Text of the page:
Map processes and more with Workflow Designer

Design workflow processes, procedures, and mind maps with this powerful freeware.

Anyone who works understands workflow as an intuitive concept, but analyzing, modeling, and designing workflow processes is another thing. Workflow Designer is a freeware workflow application that does much more than map out processes and procedures: it serves as a centralized access point for the data and graphics tools you need to create everything from drawings of simple processes to elaborate mind maps and process diagrams. The optional cloud-based Workflow Connect system gives users access to a wide range of modules to expand their capabilities on demand without committing to unneeded tools.

Workflow Designer opened with an optional tool tip, the first of which explained the advantages of subscribing to Workflow Connect. We continued on to the main interface, which opened with a start page offering many choices. We could jump right in and create or open a Workflow or access a variety of Help and Setup options, Hints and Tips, Web sites, and other resources. The program's layout resembles a lot of graphics editors and word processors we've seen, with a top toolbar and a left-side palette of graphics tools, shapes, connectors, and other program-specific objects. We started with a new Workflow, which involved selecting the Standard Template, though we could create as many templates as we needed and add them to the selection tool or browse to any folder of templates, including imported data. The basic workflow diagram resembles a racetrack in a nine-point field. An optional, expandable right-side panel featured tabs displaying Workflow Details, Purpose and Scope, Revision History, and more, with a series of handy icons on the bottom. The program's Quick Draw tool made switching between tools, modes, and settings easy, with Step Details displayed on the right. We could also quickly access Tasks, Files, and a Jump feature from the right-side panel.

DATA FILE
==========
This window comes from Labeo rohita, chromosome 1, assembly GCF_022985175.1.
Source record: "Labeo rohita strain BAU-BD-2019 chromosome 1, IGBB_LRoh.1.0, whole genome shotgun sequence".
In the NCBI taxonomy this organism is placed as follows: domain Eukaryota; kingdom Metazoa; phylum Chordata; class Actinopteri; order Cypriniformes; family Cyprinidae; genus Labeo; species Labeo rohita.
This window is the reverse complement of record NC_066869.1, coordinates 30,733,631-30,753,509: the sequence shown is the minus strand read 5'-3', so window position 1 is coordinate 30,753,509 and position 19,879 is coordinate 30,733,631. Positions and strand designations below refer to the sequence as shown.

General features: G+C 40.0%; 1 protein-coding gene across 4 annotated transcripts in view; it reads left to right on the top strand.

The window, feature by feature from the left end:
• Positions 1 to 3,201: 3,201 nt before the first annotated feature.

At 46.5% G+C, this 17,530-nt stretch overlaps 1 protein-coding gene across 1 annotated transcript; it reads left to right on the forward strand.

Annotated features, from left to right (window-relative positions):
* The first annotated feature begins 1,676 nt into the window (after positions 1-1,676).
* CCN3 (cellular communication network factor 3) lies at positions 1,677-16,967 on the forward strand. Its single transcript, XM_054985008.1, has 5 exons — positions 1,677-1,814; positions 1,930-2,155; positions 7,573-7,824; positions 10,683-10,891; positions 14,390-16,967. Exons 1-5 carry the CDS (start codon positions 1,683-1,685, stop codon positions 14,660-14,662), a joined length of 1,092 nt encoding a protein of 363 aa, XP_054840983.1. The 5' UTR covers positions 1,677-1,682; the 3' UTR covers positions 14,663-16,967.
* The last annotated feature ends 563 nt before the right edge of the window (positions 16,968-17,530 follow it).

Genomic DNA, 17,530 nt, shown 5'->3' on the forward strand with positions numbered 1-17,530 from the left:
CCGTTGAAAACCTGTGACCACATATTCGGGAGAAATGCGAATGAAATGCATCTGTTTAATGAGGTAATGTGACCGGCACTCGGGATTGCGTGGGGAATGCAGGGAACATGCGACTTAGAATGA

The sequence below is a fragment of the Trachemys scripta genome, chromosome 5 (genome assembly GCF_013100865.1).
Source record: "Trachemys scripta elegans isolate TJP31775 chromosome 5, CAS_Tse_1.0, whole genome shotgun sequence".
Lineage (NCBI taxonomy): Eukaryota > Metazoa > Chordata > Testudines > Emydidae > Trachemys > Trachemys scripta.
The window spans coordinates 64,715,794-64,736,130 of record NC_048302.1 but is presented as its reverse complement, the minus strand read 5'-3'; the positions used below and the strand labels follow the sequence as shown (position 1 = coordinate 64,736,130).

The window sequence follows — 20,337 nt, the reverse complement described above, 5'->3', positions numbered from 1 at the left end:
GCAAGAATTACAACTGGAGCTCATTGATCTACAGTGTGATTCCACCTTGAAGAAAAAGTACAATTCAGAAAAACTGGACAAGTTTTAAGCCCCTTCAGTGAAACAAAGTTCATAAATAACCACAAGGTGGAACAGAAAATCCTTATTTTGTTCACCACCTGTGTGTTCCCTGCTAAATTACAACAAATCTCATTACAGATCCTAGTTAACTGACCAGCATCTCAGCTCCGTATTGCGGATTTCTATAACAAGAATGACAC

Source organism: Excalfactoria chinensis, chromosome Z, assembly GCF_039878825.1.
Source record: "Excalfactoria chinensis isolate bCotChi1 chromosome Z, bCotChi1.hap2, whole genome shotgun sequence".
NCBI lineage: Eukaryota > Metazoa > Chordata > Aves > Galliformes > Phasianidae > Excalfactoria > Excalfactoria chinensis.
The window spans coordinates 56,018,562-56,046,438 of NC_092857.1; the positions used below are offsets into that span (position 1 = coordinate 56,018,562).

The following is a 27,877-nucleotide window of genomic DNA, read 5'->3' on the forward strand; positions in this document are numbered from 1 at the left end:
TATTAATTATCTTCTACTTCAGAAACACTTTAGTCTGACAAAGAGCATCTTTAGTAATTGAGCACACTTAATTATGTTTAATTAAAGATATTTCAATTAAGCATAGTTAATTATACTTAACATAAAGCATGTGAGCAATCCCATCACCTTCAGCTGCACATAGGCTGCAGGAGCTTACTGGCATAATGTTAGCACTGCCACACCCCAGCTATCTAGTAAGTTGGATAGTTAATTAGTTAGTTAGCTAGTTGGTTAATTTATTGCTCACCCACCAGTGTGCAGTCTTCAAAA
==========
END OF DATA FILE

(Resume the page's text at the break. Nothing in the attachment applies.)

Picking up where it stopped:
Workflow Designer is a capable tool that requires some familiarity not only with its features but also its concepts to get the most out of it. While anyone who has used Photoshop, CAD, or plotting tools will be familiar with Workflow Designer's basic operation and graphics tools, it's helpful to be familiar with process maps before you try to create one. For those who can make use of this powerful freeware, it's obviously highly recommended.

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